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Managing Monikers: The Role of Name Presentation in the 2008 Presidential Election


  • AUTHORS' NOTE: We thank Jason Barabas, Bill Berry, Jens Grosser, Christina Haynes, Bob Jackson, Jennifer Jerit, Patrick Mason, Cherie Maestas, Will Moore, Mark Souva, the anonymous reviewers, and the students in the Spring 2008 Honors Seminar on Racial Attitudes for their helpful comments.

Ray Block Jr., is an assistant professor of American politics at the University of Wisconsin-La Crosse. He studies American politics, political participation, public opinion, and minority group politics.

Chinonye Onwunli is a graduate student in the political science department at Florida State University. Her research interests include public policy and minority group politics.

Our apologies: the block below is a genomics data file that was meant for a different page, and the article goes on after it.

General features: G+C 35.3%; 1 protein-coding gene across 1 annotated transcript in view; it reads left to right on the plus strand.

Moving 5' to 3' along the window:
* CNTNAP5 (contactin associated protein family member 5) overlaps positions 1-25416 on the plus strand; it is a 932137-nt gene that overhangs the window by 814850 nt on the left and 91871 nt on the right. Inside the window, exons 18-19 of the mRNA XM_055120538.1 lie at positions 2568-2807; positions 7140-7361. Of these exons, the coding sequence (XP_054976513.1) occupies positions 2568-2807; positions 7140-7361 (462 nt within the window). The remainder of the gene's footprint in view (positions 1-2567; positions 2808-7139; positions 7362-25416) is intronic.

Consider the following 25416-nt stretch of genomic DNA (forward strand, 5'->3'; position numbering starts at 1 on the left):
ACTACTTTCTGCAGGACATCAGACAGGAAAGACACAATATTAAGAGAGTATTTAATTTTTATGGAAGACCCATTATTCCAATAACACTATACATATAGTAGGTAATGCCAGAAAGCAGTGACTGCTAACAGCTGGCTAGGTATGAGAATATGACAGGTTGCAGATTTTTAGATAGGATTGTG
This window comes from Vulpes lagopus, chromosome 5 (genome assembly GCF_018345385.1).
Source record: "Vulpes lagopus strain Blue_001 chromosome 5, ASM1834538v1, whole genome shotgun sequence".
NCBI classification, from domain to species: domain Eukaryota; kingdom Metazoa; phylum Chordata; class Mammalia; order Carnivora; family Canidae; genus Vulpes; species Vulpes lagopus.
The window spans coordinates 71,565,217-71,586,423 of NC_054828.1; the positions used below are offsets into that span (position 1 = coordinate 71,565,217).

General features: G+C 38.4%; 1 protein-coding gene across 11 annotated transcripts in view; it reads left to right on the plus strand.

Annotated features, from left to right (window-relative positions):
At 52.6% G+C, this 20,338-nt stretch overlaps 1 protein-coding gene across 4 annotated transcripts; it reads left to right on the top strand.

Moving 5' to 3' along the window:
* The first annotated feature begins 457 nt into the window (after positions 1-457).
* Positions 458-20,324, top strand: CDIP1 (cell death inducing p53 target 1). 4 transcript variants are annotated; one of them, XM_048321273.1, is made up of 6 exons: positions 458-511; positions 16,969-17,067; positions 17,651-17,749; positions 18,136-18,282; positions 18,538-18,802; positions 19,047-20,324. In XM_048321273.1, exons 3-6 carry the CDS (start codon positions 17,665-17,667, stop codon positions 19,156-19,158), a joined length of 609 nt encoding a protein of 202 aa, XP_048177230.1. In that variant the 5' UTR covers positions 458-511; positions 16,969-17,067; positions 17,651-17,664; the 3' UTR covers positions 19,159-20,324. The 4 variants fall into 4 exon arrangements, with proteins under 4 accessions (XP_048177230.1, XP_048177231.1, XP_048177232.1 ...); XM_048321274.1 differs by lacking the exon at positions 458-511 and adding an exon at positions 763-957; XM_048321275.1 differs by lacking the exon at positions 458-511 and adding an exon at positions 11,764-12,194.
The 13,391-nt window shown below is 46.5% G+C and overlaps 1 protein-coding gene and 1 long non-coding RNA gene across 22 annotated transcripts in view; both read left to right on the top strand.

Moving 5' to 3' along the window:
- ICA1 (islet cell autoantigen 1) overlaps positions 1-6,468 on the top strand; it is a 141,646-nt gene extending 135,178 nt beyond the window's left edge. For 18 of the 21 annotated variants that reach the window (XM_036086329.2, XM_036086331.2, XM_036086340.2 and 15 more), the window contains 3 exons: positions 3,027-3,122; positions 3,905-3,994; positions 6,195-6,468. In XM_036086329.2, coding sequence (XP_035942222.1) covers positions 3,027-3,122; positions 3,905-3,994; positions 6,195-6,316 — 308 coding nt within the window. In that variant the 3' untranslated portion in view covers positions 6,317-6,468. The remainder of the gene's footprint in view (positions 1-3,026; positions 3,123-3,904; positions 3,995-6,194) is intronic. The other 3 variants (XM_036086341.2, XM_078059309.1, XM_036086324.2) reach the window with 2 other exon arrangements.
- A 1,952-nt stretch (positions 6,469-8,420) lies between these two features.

Given America's widespread contempt for Islamic extremists, Obama's Muslim-sounding moniker could have cost him electoral support. Consequently, anecdotal evidence suggests that Obama played a “name game” in which he deflected suspicions about his religious background by avoiding use of his middle name (Hussein) and minimizing the frequency with which his opponents used it. Did the presentation of Obama's name affect how voters evaluated him? Results from a web-based experiment suggest that the answer varies by political orientation. Among Republicans and conservatives, Obama's favorability ratings are generally lower when his middle name is present. Name presentation had little effect on Democrats and liberals, and moderates and independents rated the president more favorably when his middle name appeared. Regardless of party identification or political ideology, name presentation had no effect on the probability of voting for Obama.